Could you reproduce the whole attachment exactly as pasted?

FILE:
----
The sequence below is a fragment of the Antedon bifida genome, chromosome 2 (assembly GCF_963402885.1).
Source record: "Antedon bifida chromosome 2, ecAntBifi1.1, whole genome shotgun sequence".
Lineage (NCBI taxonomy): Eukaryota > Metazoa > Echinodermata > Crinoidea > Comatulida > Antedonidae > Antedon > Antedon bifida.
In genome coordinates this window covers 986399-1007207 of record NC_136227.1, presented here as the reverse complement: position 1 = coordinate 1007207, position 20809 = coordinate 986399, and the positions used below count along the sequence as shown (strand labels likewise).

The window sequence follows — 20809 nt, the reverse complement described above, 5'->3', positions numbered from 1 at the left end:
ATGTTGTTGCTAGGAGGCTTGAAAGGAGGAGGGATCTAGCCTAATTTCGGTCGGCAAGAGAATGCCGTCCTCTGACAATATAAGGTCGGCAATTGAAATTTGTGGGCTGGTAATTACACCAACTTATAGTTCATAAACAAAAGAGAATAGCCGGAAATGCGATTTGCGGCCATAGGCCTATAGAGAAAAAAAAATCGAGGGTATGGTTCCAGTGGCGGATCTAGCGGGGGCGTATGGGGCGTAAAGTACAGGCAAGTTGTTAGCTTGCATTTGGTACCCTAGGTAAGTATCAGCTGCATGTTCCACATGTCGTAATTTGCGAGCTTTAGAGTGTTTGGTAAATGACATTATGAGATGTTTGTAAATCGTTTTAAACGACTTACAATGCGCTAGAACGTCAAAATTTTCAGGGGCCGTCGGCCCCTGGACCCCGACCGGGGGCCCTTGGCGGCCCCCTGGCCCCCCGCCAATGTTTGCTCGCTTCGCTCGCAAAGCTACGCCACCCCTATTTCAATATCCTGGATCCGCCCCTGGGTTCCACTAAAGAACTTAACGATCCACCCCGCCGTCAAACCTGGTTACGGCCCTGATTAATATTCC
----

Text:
The sequence below is a fragment of the Antedon bifida genome, chromosome 2 (assembly GCF_963402885.1).
Source record: "Antedon bifida chromosome 2, ecAntBifi1.1, whole genome shotgun sequence".
Lineage (NCBI taxonomy): Eukaryota > Metazoa > Echinodermata > Crinoidea > Comatulida > Antedonidae > Antedon > Antedon bifida.
In genome coordinates this window covers 986399-1007207 of record NC_136227.1, presented here as the reverse complement: position 1 = coordinate 1007207, position 20809 = coordinate 986399, and the positions used below count along the sequence as shown (strand labels likewise).

The window sequence follows — 20809 nt, the reverse complement described above, 5'->3', positions numbered from 1 at the left end:
ATGTTGTTGCTAGGAGGCTTGAAAGGAGGAGGGATCTAGCCTAATTTCGGTCGGCAAGAGAATGCCGTCCTCTGACAATATAAGGTCGGCAATTGAAATTTGTGGGCTGGTAATTACACCAACTTATAGTTCATAAACAAAAGAGAATAGCCGGAAATGCGATTTGCGGCCATAGGCCTATAGAGAAAAAAAAATCGAGGGTATGGTTCCAGTGGCGGATCTAGCGGGGGCGTATGGGGCGTAAAGTACAGGCAAGTTGTTAGCTTGCATTTGGTACCCTAGGTAAGTATCAGCTGCATGTTCCACATGTCGTAATTTGCGAGCTTTAGAGTGTTTGGTAAATGACATTATGAGATGTTTGTAAATCGTTTTAAACGACTTACAATGCGCTAGAACGTCAAAATTTTCAGGGGCCGTCGGCCCCTGGACCCCGACCGGGGGCCCTTGGCGGCCCCCTGGCCCCCCGCCAATGTTTGCTCGCTTCGCTCGCAAAGCTACGCCACCCCTATTTCAATATCCTGGATCCGCCCCTGGGTTCCACTAAAGAACTTAACGATCCACCCCGCCGTCAAACCTGGTTACGGCCCTGATTAATATTCC